In April 2015, a motley crew of nearly 900, including Dutch DJ Gregor Salto, entrepreneurs and a national weatherman, sued the Dutch government.
Their claim? The state had endangered them by failing to curb greenhouse gas emissions. A couple of months later, in an unprecedented ruling, a district court ordered the federal government to cut the nation’s emissions by 25 percent below 1990 levels by 2020.
BY: LIZAN NIJKRAKE
DECEMBER 7, 2018
The Dutch state appealed the verdict — and, just recently in October, lost. Three years after the initial blow, the second-highest court has pushed the government into a very tight corner, as its deadline to cut emissions has now shrunk from five years to two.
The Netherlands is “still stuck at a 13 percent reduction of 1990 levels. The state is simply not meeting the ambitious targets it’s set for itself, nationally and in Paris,” says Dennis van Berkel, legal counsel for Urgenda, the environmental group that led the court case.
As a last resort, the state has filed its appeal to the Dutch supreme court. But climate minister Eric Wiebes says the appeal is a matter of principle, to protest judicial interference — he has already reserved half a billion euros extra to comply with the court order.
Even though it remains to be seen whether the Netherlands will achieve its 25 percent reduction target, at this month’s United Nations climate conference, COP24, the Urgenda case is being regarded as one way to enforce climate action.
COP24 began early this week in Poland and runs until December 14. The focus is on addressing shortcomings in the Paris Agreement by agreeing to a more specific rulebook. Dire UN climate reports are pressuring states to lift the reduction targets even higher — but despite the Paris Agreement, political will is still scarce.
And that scarcity is fuelling a remarkable trend to watch — the power of the law to affect change — as was underscored at Wednesday’s widely attended event on climate litigation, held on the periphery of COP24. The Urgenda case, discussed at the event, has sparked a wave of lawsuits worldwide filed by worried citizens determined to hold their governments to account.
Canada following suit
The Netherlands isn’t alone in failing to walk the environmental talk. This kind of political behaviour has strong echoes in other countries, including Canada.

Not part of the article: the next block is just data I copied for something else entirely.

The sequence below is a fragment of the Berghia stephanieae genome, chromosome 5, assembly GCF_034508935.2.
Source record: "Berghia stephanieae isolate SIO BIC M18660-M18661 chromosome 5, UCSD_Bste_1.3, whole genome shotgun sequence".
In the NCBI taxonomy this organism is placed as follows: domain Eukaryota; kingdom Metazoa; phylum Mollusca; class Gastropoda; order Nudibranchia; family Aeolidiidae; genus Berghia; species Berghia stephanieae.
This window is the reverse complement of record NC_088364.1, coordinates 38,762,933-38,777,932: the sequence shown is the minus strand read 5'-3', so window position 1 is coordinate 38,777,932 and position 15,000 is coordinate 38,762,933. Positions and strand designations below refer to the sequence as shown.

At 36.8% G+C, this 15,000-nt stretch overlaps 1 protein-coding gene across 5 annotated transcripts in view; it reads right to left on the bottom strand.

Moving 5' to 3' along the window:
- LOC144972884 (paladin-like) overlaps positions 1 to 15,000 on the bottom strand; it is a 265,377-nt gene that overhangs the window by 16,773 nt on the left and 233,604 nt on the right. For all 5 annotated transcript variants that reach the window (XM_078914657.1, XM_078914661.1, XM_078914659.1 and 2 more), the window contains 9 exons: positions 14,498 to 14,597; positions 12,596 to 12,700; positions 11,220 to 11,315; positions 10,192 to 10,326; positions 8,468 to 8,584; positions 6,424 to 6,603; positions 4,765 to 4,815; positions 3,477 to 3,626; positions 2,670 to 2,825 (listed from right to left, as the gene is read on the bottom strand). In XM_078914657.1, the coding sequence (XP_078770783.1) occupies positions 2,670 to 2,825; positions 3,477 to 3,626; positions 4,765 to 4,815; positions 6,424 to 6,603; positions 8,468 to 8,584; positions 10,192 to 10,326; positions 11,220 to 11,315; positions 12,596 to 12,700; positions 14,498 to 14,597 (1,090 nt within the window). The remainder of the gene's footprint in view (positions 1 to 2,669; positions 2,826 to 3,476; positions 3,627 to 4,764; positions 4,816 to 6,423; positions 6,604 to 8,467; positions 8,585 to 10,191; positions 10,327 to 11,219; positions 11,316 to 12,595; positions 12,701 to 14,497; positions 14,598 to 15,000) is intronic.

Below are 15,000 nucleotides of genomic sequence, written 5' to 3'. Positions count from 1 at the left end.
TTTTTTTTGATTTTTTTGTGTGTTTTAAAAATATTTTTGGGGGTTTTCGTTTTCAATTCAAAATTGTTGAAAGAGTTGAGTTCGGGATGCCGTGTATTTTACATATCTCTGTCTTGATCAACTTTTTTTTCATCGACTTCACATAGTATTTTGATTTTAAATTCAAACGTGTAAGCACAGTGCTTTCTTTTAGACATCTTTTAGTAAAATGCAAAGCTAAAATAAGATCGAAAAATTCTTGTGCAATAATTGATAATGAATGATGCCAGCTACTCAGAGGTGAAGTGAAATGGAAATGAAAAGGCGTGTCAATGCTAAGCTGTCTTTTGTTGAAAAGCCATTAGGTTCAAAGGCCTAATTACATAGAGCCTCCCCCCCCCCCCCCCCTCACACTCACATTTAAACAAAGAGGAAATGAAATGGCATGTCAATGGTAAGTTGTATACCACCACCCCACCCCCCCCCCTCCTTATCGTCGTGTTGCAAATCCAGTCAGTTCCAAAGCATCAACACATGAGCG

The Canadian federal government “has done the absolute low end of its ambitious climate targets,” says Meinhard Doelle, an environmental law professor at Dalhousie University. A recent UN report even reprimanded Canada for being nowhere near its greenhouse gas emission goal of 385 million tonnes of carbon emissions. In 2016, emissions were almost twice that.
So last week, Canadians, too, took to the courts.
Catherine Gauthier, who says she was inspired by the Urgenda case, filed an application to sue the Canadian government (with her youth group, “ENvironnement JEUnesse”) on similar grounds. The lawsuit was filed on behalf of all young people in Quebec under the age of 36, claiming the government harmed their human rights to life and a clean environment.
“Quebec is the best place to start, it’s the only province with a charter that includes the right to a clean environment and biodiversity,” says Gauthier.
Similar cases are pending in Switzerland, Pakistan, Belgium, New Zealand, Ireland, Norway, Germany and Colombia. In the US, a group of 21 young people has been trying to bring a case to trial since 2015, but they’ve faced a tsunami of attempts by the federal government to block the lawsuit.
A rare success
So what lessons might be learned from the Netherlands, where people power, via the courts, overtook incremental politics?
The Netherlands — like Canada — is one of the world’s top-10 emitters per capita, and has dangled at the bottom of all European sustainability rankings. The strained transition to renewables is telling: with just six percent of its energy derived from sustainable sources, it ranked 27th out of 28 EU countries two years ago.
In 2017, the Dutch government announced its intent to become “the greenest government ever.” The UK pledged the exact same thing in 2010 and has made impressive progress, reaching cuts of 43 percent of 1990 levels last year.
This summer, the Dutch government revealed a climate policy proposal that, if it becomes law, will “codify the most stringent targets for greenhouse gas reductions of any country in the world.” Seven political parties, representing a majority in parliament, tabled a bill that aims for a 49 percent reduction in emissions of 1990 levels by 2030 and 95 percent by 2050. But while the bill spells out the “what” — reduction targets — it doesn’t mention how to get there.
So a parallel process on the “how” emerged while the bill was in preparation. In February, the government — realizing it couldn’t limit air pollution alone — invited more than 100 parties, including companies and unions, for four months of talks to define an action plan to reach the emission reduction of 49 percent by 2030.